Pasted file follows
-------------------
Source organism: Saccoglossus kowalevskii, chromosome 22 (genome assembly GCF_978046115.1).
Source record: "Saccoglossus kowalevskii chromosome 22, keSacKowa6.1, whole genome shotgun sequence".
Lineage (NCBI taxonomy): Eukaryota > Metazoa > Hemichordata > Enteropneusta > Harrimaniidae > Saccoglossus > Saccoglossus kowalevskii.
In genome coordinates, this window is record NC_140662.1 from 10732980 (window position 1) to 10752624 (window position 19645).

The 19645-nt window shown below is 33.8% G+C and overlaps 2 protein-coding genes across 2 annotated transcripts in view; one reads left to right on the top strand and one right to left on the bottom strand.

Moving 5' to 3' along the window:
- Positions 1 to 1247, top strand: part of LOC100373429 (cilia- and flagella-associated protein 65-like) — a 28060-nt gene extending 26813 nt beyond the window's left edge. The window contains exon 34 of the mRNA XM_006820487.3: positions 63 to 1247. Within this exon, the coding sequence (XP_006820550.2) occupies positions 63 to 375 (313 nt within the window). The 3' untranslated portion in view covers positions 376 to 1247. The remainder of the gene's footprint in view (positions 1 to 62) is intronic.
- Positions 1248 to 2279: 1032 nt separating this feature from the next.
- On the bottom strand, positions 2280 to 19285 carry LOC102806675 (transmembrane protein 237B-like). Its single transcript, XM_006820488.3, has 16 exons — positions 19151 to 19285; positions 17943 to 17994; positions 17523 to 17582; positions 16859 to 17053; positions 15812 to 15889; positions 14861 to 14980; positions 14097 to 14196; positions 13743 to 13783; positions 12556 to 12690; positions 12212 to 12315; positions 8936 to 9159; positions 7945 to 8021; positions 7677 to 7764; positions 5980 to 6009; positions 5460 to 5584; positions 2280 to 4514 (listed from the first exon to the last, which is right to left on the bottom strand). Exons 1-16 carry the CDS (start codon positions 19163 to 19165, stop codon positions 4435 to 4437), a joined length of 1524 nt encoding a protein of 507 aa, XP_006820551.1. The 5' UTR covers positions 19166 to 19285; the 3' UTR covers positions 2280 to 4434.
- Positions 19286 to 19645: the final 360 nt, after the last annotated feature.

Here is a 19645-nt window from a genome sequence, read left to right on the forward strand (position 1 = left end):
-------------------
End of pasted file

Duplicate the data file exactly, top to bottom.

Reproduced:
Source organism: Saccoglossus kowalevskii, chromosome 22 (genome assembly GCF_978046115.1).
Source record: "Saccoglossus kowalevskii chromosome 22, keSacKowa6.1, whole genome shotgun sequence".
Lineage (NCBI taxonomy): Eukaryota > Metazoa > Hemichordata > Enteropneusta > Harrimaniidae > Saccoglossus > Saccoglossus kowalevskii.
In genome coordinates, this window is record NC_140662.1 from 10732980 (window position 1) to 10752624 (window position 19645).

The 19645-nt window shown below is 33.8% G+C and overlaps 2 protein-coding genes across 2 annotated transcripts in view; one reads left to right on the top strand and one right to left on the bottom strand.

Moving 5' to 3' along the window:
- Positions 1 to 1247, top strand: part of LOC100373429 (cilia- and flagella-associated protein 65-like) — a 28060-nt gene extending 26813 nt beyond the window's left edge. The window contains exon 34 of the mRNA XM_006820487.3: positions 63 to 1247. Within this exon, the coding sequence (XP_006820550.2) occupies positions 63 to 375 (313 nt within the window). The 3' untranslated portion in view covers positions 376 to 1247. The remainder of the gene's footprint in view (positions 1 to 62) is intronic.
- Positions 1248 to 2279: 1032 nt separating this feature from the next.
- On the bottom strand, positions 2280 to 19285 carry LOC102806675 (transmembrane protein 237B-like). Its single transcript, XM_006820488.3, has 16 exons — positions 19151 to 19285; positions 17943 to 17994; positions 17523 to 17582; positions 16859 to 17053; positions 15812 to 15889; positions 14861 to 14980; positions 14097 to 14196; positions 13743 to 13783; positions 12556 to 12690; positions 12212 to 12315; positions 8936 to 9159; positions 7945 to 8021; positions 7677 to 7764; positions 5980 to 6009; positions 5460 to 5584; positions 2280 to 4514 (listed from the first exon to the last, which is right to left on the bottom strand). Exons 1-16 carry the CDS (start codon positions 19163 to 19165, stop codon positions 4435 to 4437), a joined length of 1524 nt encoding a protein of 507 aa, XP_006820551.1. The 5' UTR covers positions 19166 to 19285; the 3' UTR covers positions 2280 to 4434.
- Positions 19286 to 19645: the final 360 nt, after the last annotated feature.

Here is a 19645-nt window from a genome sequence, read left to right on the forward strand (position 1 = left end):